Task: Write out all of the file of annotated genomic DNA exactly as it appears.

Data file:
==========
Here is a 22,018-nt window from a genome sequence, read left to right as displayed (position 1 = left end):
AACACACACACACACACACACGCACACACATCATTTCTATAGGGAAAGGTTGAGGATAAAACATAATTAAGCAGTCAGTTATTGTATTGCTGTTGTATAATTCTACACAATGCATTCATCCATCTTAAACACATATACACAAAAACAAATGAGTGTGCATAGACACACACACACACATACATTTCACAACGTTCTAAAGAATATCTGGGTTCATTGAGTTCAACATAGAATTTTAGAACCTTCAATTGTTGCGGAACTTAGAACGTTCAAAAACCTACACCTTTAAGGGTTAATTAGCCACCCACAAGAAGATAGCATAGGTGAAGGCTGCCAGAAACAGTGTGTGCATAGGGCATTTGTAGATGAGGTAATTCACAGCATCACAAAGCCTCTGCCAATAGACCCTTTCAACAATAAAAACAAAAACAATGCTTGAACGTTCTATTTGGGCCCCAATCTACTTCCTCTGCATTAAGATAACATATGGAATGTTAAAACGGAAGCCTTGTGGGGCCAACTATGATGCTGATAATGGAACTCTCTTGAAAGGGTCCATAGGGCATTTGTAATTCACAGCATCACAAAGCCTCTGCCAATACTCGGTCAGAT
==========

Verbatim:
Here is a 22,018-nt window from a genome sequence, read left to right as displayed (position 1 = left end):
AACACACACACACACACACACGCACACACATCATTTCTATAGGGAAAGGTTGAGGATAAAACATAATTAAGCAGTCAGTTATTGTATTGCTGTTGTATAATTCTACACAATGCATTCATCCATCTTAAACACATATACACAAAAACAAATGAGTGTGCATAGACACACACACACACATACATTTCACAACGTTCTAAAGAATATCTGGGTTCATTGAGTTCAACATAGAATTTTAGAACCTTCAATTGTTGCGGAACTTAGAACGTTCAAAAACCTACACCTTTAAGGGTTAATTAGCCACCCACAAGAAGATAGCATAGGTGAAGGCTGCCAGAAACAGTGTGTGCATAGGGCATTTGTAGATGAGGTAATTCACAGCATCACAAAGCCTCTGCCAATAGACCCTTTCAACAATAAAAACAAAAACAATGCTTGAACGTTCTATTTGGGCCCCAATCTACTTCCTCTGCATTAAGATAACATATGGAATGTTAAAACGGAAGCCTTGTGGGGCCAACTATGATGCTGATAATGGAACTCTCTTGAAAGGGTCCATAGGGCATTTGTAATTCACAGCATCACAAAGCCTCTGCCAATACTCGGTCAGAT